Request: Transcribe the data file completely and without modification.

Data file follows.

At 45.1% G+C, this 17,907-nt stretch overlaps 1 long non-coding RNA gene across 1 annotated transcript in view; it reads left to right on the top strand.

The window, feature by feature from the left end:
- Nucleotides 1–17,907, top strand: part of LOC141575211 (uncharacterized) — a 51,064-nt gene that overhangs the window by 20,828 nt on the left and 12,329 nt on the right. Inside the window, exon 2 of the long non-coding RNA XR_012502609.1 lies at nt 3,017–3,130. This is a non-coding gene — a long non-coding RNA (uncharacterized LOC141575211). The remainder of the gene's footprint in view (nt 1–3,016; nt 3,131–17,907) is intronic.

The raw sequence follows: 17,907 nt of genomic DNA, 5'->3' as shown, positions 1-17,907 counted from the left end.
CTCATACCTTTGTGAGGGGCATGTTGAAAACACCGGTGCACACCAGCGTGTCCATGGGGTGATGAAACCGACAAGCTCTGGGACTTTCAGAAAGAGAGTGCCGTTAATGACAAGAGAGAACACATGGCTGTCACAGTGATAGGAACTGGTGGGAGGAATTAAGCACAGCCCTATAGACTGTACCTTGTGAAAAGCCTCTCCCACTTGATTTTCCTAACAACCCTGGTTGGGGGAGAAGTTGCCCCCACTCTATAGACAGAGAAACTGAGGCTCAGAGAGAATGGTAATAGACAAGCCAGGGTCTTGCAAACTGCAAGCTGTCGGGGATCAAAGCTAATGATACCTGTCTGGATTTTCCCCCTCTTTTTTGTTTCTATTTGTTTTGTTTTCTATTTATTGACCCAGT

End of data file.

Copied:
At 45.1% G+C, this 17,907-nt stretch overlaps 1 long non-coding RNA gene across 1 annotated transcript in view; it reads left to right on the top strand.

The window, feature by feature from the left end:
- Nucleotides 1–17,907, top strand: part of LOC141575211 (uncharacterized) — a 51,064-nt gene that overhangs the window by 20,828 nt on the left and 12,329 nt on the right. Inside the window, exon 2 of the long non-coding RNA XR_012502609.1 lies at nt 3,017–3,130. This is a non-coding gene — a long non-coding RNA (uncharacterized LOC141575211). The remainder of the gene's footprint in view (nt 1–3,016; nt 3,131–17,907) is intronic.

The raw sequence follows: 17,907 nt of genomic DNA, 5'->3' as shown, positions 1-17,907 counted from the left end.
CTCATACCTTTGTGAGGGGCATGTTGAAAACACCGGTGCACACCAGCGTGTCCATGGGGTGATGAAACCGACAAGCTCTGGGACTTTCAGAAAGAGAGTGCCGTTAATGACAAGAGAGAACACATGGCTGTCACAGTGATAGGAACTGGTGGGAGGAATTAAGCACAGCCCTATAGACTGTACCTTGTGAAAAGCCTCTCCCACTTGATTTTCCTAACAACCCTGGTTGGGGGAGAAGTTGCCCCCACTCTATAGACAGAGAAACTGAGGCTCAGAGAGAATGGTAATAGACAAGCCAGGGTCTTGCAAACTGCAAGCTGTCGGGGATCAAAGCTAATGATACCTGTCTGGATTTTCCCCCTCTTTTTTGTTTCTATTTGTTTTGTTTTCTATTTATTGACCCAGT